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Smith Welch Webb & White Blog

Wednesday, September 9, 2015

Power of Attorney, Guardianship and Your Eldercare Plan

An eldercare plan can help you, and your loved ones, be well-prepared for difficult circumstances down the road.  Part of a good eldercare plan is understanding the options available when someone becomes unable to care for themselves.  

 

A power of attorney and a guardianship are two ways someone may act on your behalf if you become incapacitated.  By proactively legally designating a power of attorney, you are choosing the person who you want to act for you.  In a guardianship proceeding, the court chooses who will act as your guardian. 

 

Power of Attorney

A power of attorney is a trusted person who has been designated to take care of your financial affairs in the event you have become unable to do it on your own.  During the estate planning process, you may limit a power of attorney to very specific transactions or you may give someone power over all your affairs.

 

Without a power of attorney, no one can represent you unless a court appoints a conservator or guardian. That court process takes time, costs money, and ultimately the judge may not choose the person you want to represent your best interests.  When planning for your future, it’s recommended to designate a power of attorney.  Some argue that a power of attorney is even more useful than a will.  

 

Guardianship

If an adult cannot “make or communicate significant responsible decisions concerning his or her health or safety” the court may appoint a decision maker called a "guardian.”   The guardian is empowered to make decisions regarding housing, consent to medical treatment, as well as decisions about general care, health and welfare.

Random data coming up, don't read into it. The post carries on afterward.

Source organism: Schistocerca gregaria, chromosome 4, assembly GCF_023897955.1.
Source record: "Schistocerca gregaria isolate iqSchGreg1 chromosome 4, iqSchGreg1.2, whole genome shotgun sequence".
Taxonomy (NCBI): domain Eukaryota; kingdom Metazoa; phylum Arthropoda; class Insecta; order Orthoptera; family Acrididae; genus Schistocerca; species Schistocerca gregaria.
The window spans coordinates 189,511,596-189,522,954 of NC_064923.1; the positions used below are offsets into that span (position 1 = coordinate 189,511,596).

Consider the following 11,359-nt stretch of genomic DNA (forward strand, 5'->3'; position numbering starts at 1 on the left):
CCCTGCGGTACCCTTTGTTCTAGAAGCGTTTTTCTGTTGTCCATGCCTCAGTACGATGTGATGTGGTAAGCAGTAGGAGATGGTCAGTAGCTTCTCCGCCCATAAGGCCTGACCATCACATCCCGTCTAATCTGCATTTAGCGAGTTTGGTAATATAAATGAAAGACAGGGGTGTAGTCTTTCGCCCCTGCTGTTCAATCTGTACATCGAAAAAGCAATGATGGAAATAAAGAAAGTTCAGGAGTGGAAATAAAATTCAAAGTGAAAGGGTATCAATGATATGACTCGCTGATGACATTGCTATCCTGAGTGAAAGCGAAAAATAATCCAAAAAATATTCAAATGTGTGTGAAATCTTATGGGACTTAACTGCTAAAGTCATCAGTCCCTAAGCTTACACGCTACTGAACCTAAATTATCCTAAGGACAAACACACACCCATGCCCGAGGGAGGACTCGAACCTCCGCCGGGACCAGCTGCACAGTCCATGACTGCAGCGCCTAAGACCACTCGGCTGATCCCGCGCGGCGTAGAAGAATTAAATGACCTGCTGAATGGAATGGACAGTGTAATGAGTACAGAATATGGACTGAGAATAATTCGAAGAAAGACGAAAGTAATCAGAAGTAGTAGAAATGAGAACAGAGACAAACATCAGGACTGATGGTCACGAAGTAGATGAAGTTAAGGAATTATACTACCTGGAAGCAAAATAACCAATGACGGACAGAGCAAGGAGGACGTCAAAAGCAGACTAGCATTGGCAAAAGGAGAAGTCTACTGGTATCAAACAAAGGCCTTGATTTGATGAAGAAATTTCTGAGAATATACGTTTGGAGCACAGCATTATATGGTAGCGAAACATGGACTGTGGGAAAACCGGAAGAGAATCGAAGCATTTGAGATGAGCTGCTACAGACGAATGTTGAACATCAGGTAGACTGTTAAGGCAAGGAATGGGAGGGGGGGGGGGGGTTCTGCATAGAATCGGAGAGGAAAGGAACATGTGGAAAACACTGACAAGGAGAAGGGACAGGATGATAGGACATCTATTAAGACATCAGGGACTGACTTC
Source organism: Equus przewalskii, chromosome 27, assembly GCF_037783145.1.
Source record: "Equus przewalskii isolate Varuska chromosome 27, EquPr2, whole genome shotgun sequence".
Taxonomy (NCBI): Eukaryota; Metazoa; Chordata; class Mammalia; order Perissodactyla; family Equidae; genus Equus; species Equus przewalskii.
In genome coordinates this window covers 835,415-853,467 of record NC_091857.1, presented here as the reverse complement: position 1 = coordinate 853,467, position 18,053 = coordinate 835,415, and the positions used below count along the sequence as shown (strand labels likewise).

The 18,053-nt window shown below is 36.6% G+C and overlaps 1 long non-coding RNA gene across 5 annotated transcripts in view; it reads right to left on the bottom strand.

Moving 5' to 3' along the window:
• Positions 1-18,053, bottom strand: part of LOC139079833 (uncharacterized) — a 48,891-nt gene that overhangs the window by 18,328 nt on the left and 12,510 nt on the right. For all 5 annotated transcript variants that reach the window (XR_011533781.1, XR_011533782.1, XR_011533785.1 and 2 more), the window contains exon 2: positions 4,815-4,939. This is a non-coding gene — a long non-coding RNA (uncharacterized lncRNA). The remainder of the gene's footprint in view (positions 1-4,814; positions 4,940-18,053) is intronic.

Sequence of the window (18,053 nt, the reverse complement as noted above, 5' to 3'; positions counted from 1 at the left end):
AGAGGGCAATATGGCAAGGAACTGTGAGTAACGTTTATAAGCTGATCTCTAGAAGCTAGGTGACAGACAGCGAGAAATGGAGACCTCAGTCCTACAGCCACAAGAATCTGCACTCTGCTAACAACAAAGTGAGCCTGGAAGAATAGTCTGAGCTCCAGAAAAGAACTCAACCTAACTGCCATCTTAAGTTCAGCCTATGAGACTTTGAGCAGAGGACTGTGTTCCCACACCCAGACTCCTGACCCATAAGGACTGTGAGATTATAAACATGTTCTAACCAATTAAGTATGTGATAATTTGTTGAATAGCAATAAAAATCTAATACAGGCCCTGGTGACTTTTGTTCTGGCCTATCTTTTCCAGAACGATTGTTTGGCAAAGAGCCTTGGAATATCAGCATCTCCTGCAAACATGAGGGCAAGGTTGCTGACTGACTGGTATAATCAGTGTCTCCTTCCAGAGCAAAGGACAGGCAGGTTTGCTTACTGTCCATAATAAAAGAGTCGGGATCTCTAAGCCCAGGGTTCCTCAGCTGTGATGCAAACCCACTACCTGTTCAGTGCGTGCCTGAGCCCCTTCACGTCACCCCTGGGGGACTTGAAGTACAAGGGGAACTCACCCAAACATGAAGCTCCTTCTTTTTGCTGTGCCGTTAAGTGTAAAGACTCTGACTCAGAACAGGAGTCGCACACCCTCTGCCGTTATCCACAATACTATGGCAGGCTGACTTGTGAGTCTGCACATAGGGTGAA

In Georgia, guardianship is determined in probate court in the county in which the proposed ward resides.  To start the process, the Petition must be signed by the person (usually a family member) who offering to become the guardian and another person familiar with the situation or a medical professional. The court will appoint an attorney for the proposed ward if he or she does not already have an attorney.  Guardianship is only awarded when the health and wellbeing of the proposed ward is in serious jeopardy, as it involves taking rights away from an individual.

 

Are you ready to take control of your future?  Our experienced family law and estate planning attorneys can guide you the process.   Contact Elizabeth Pool today for a consultation. 

 

 

Any representations regarding the law in this Blog is made available for educational purposes only as well as to give you general information and a general understanding of the law, not to provide specific legal advice. By using this blog site you understand that there is no attorney client relationship between you and the Blog publisher. The Blog should not be used as a substitute for competent legal advice from a licensed professional attorney in your state.

  


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